Here sitting in a dark grey café, where coffee tastes sour and expensive. The feeling that London is a simulacrum of a simulacrum — a city that lives not even off its mythical image but off the image of an image: this is how a city should be, for this is how the moneyed imagine it, this is what they want (I can only imagine they do — several levels of fantasy).
Anthropologically empty place, this café — no weight, no identity, no history, no future. Sooner or later it will be replaced by a bicycle shop or turned into luxury flats. There are already several punters dressed in cycling gear here (Lycra failing to conceal bulge), their overpriced bikes leaning against the front window — omens. You can tell a lot about a city by its social spaces. You can tell a lot about contemporary London by these new places of congregation — dark grey churches that sprout from out of nowhere; non-places more suitable for the heaping up of wealth — via MacBook — than conversation. More suitable for doing the invoices than the writing for which the invoices are done. More suitable for admin than life.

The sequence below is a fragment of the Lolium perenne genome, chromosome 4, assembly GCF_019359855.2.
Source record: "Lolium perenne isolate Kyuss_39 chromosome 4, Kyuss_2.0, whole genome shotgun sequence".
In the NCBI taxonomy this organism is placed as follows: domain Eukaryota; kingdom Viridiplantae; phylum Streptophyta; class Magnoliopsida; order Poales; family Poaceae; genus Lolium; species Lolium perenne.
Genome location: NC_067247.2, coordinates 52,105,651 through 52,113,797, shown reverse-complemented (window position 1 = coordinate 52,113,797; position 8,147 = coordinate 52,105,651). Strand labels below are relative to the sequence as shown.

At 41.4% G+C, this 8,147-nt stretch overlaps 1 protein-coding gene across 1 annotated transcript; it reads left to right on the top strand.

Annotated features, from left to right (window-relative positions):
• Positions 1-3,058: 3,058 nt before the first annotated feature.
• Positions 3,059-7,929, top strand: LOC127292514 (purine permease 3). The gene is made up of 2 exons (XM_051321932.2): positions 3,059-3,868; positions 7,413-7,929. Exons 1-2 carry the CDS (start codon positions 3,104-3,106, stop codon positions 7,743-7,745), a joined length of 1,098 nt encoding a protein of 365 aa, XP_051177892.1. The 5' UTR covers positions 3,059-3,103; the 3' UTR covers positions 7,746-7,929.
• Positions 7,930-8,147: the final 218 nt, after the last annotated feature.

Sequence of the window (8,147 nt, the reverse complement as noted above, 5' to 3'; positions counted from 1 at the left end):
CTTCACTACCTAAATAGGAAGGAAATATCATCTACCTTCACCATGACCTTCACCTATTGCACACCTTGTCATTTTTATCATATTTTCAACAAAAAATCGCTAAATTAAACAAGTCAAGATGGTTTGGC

The pecuniary ugliness of London grabs me by the balls sometimes. Reminds me that for all the fantasy we are somewhere else: we exist on an island in flight from pleasure. I guess that here in this caff they have tried and failed to regain that pleasure lost. But they’ve only managed to make it more expensive. More sour. And more grey.
— Fermando Sdrigotti